Studying Parsley Framework

I've been building this pretty big application at work, its the main application we use to manage all of our internal accounts. The application has been in construction for 2 years now, its all done in Flex and Java and on the Flex side of things, I've been using Cairngorm as my application framework. However as we've being adding different parts (some are not often used) the application has gotten bigger and I've been looking to break things up into modules to help manage everything. Both from a run-time perspective (memory consumption) and from a development perspective (maintenance).

Of course using modules got me to thinking about how everything would work with Cairngorm, so I started doing some research and came across the Parsley application framework. Parsley is an Inversion-of-control (IOC) framework much like Spring is in the Java programming world. Meaning you have a config file that describes all the objects you want framework to manage for you and then it injects the appropriate object(s) into other object(s) for you, so no one object knows about the other. This makes your code loosely coupled, easier to update and maintain and finally, easy to unit test.

The framework appears to be well designed and like I just mentioned, reminds me of Spring, so the concepts are easy to understand. Also, it seems that parts of the latest Cairngorm (version 3.0) can be used along with it, so this will help as well. And the biggest point is that it has build in support for working with Flex modules, so I am eager to use it.

I'll be writting some blog posts of my experiences with Parsley, so look for them soon!


Installing Flash Builder Burrito as a plug-in

If you are like me and develop in Java and Flex all day long and Eclipse is your IDE, then most likely you will want to install Flash Builder as a plug-in within Eclipse. Well I just installed the beta version of Flash Builder codenamed "Burrito" and noticed it was installed as a standalone application. After a quick Google search I found the following article, which allowed me to install Burrito as a plug-in within Eclipse in a matter of seconds.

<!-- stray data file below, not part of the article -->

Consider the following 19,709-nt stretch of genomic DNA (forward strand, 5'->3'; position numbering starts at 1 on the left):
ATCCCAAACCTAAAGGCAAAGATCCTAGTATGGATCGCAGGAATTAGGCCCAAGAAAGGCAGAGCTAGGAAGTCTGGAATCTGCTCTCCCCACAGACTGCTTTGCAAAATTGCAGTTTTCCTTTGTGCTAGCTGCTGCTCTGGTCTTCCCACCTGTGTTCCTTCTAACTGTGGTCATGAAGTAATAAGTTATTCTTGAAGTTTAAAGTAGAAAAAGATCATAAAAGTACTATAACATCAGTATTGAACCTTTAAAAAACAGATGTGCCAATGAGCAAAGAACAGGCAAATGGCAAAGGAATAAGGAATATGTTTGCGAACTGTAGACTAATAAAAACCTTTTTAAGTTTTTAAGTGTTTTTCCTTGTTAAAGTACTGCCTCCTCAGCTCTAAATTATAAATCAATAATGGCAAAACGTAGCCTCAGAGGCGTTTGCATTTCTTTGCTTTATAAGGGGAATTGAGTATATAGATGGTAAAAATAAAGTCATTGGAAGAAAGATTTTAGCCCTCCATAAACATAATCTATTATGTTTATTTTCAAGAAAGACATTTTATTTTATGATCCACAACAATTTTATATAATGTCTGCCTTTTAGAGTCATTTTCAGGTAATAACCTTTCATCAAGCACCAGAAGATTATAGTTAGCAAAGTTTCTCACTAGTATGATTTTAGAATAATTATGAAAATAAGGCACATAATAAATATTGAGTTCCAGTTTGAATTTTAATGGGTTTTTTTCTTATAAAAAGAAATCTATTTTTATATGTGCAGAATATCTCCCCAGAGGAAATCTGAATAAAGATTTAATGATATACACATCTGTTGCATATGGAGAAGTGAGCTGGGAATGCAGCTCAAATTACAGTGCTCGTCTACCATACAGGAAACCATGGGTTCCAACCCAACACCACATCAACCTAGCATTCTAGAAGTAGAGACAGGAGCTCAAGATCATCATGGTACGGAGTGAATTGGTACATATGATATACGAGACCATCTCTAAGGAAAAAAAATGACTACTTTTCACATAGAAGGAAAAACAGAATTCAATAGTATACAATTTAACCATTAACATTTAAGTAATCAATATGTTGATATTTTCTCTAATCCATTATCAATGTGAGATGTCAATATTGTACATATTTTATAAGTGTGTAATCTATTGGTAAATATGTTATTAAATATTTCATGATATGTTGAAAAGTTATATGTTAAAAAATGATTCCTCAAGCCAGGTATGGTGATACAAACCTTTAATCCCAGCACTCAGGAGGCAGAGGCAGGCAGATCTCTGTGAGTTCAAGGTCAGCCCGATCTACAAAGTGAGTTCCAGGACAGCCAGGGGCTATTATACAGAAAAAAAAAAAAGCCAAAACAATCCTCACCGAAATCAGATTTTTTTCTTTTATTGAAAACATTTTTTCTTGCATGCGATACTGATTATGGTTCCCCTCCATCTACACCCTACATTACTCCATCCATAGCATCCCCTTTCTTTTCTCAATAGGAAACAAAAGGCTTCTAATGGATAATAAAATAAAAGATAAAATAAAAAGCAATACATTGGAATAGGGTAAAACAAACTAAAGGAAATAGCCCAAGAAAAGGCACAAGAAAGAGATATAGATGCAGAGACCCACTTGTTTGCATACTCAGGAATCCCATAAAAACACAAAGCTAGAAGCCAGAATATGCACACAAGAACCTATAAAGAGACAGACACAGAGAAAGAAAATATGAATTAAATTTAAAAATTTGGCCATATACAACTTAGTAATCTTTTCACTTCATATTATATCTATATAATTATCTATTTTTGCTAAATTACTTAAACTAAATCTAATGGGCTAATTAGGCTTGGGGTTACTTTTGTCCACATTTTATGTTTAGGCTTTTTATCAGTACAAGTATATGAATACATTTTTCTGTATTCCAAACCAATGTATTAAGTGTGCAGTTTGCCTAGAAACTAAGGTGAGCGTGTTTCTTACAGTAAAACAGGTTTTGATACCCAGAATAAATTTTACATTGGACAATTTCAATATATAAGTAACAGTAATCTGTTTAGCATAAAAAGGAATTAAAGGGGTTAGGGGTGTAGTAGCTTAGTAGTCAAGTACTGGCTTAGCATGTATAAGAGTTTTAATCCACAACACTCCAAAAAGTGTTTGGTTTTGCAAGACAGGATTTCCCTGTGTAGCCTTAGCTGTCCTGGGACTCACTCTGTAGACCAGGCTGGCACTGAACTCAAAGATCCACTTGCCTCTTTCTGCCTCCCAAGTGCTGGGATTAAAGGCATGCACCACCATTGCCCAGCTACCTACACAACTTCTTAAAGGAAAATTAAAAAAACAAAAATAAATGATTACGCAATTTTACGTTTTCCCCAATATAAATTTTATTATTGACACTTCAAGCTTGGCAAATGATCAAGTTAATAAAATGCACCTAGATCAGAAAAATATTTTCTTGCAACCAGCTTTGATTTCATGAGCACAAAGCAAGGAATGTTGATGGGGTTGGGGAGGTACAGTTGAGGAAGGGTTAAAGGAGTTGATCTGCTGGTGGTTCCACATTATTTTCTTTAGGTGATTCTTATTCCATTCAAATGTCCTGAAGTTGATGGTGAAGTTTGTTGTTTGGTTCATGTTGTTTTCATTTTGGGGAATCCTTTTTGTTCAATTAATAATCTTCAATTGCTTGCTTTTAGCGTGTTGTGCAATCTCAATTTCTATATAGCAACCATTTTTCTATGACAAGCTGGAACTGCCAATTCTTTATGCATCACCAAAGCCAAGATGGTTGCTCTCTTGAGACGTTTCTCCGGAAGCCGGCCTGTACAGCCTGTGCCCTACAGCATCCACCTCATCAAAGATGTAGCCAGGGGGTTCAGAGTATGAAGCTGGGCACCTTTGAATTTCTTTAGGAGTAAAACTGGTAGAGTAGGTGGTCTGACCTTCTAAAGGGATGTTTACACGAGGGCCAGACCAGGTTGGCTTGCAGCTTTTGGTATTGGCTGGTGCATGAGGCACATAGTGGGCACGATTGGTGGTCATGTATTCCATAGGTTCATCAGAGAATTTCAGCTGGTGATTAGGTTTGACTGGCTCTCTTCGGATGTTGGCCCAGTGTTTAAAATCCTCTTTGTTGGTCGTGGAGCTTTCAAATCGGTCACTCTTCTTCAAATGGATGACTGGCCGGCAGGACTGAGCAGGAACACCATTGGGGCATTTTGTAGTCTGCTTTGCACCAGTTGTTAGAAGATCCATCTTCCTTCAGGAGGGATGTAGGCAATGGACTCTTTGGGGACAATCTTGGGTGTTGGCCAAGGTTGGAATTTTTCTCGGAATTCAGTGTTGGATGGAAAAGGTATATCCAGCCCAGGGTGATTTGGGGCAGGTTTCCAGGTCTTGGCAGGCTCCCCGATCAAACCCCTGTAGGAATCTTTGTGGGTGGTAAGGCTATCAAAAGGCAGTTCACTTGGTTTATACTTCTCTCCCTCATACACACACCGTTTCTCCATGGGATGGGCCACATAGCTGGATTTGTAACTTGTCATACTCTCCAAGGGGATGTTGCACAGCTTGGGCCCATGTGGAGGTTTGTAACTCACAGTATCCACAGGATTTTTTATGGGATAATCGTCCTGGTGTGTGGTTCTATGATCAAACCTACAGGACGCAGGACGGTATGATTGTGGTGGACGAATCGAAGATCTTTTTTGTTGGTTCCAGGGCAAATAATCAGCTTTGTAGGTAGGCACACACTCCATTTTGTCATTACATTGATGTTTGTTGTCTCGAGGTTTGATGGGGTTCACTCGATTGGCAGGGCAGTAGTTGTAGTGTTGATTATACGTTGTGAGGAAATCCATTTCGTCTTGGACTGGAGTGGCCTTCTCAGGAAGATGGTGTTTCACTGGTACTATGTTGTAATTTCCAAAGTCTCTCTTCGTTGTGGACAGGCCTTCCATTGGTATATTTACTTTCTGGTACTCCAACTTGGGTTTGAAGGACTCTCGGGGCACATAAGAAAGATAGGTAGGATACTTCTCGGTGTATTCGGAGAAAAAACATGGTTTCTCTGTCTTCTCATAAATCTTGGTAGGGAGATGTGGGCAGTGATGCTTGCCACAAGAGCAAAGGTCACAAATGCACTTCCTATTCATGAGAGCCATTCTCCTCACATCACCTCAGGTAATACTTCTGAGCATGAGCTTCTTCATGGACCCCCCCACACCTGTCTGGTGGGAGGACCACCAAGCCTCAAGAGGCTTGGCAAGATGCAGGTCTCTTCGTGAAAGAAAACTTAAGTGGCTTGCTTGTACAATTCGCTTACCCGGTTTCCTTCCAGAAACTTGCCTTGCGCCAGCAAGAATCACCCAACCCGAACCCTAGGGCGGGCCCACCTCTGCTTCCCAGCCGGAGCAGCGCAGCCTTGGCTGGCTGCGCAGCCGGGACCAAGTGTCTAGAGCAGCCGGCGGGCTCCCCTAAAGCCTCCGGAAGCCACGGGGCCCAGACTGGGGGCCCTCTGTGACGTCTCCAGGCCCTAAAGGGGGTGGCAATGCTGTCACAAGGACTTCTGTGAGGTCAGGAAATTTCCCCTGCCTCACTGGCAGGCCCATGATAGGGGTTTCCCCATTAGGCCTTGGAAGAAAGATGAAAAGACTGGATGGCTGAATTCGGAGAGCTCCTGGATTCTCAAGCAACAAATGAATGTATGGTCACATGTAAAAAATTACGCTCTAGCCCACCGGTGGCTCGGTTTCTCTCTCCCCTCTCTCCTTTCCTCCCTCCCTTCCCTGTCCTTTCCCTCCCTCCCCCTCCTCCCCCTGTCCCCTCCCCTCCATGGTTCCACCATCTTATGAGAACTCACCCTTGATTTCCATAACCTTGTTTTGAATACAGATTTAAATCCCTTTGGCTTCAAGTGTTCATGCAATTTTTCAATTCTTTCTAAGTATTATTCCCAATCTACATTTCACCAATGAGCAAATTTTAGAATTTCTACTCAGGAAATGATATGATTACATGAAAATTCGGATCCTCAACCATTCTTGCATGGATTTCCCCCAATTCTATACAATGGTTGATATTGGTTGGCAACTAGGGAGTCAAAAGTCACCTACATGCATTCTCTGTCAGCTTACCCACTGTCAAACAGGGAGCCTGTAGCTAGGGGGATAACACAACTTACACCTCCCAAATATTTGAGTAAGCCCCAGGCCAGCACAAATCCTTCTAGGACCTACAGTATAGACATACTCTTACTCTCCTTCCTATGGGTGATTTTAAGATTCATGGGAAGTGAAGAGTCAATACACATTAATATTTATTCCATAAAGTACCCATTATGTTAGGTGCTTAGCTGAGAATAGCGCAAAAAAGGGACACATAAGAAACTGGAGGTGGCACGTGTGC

So here is what I did exactly (cause I upgraded my Eclipse version as well):
  1. Uninstall previous version of Flash Builder 4
  2. Deleted my eclipse installation (d:\opt\eclipse)
  3. Downloaded and installed latest version of Eclipse
  4. Installed Flash Player "Burrito" and then followed the instructions here


Flash Player 10.2 beta is out

The beta version of the next iteration of the Flash Player, version 10.2 is now available for download on Adobe Labs. The biggest new feature is related to using hardware acceleration to improve performance. So if you do lots of video/animation using the Flash Player, what are you waiting for? go over to the labs website and get it!

Here is a another website with some pretty good info on this release.

Flash one of big selling points for Android

Just saw a commercial for a Videotron Nexus One (Videotron is a cell phone provider here in Montreal) and of the main points was the fact that it ran Flash. Love it. Well how else will I see ads, watch YouTube videos, view sport highlights on ESPN.com and TSN.ca and see news articles on CNN.com? Flash is a big part of the web experience.


Flex, HTML/JS Pros and Cons from a developers point-of-view

Having worked these last couple of months on a pure HTML/JS project at work, I'd thought I'd share a few pros and cons and random notes of working in both Flex and HTML/JS programming languages.

I'm not here to bash one or the other, enough people do that, just some thoughts for you guys to draw your own conclusions. Also this is from a developer stand-point, building web applications, not a web site with simple text and images...but an app, where you load, create and update data.

Note: Was using jQuery 1.4.2 for the javascript portion.

  • AS3 is very similar to the Java programming language
  • Development, build and unit testing is almost exactly like in Java
  • Great IDE (Flash Builder) provides an easy and fast way to code in MXML/AS3
  • Online documentation is excellent and thus helps newbies learn the language
  • SDK is open source, so a developer can learn and extend the base classes himself if need be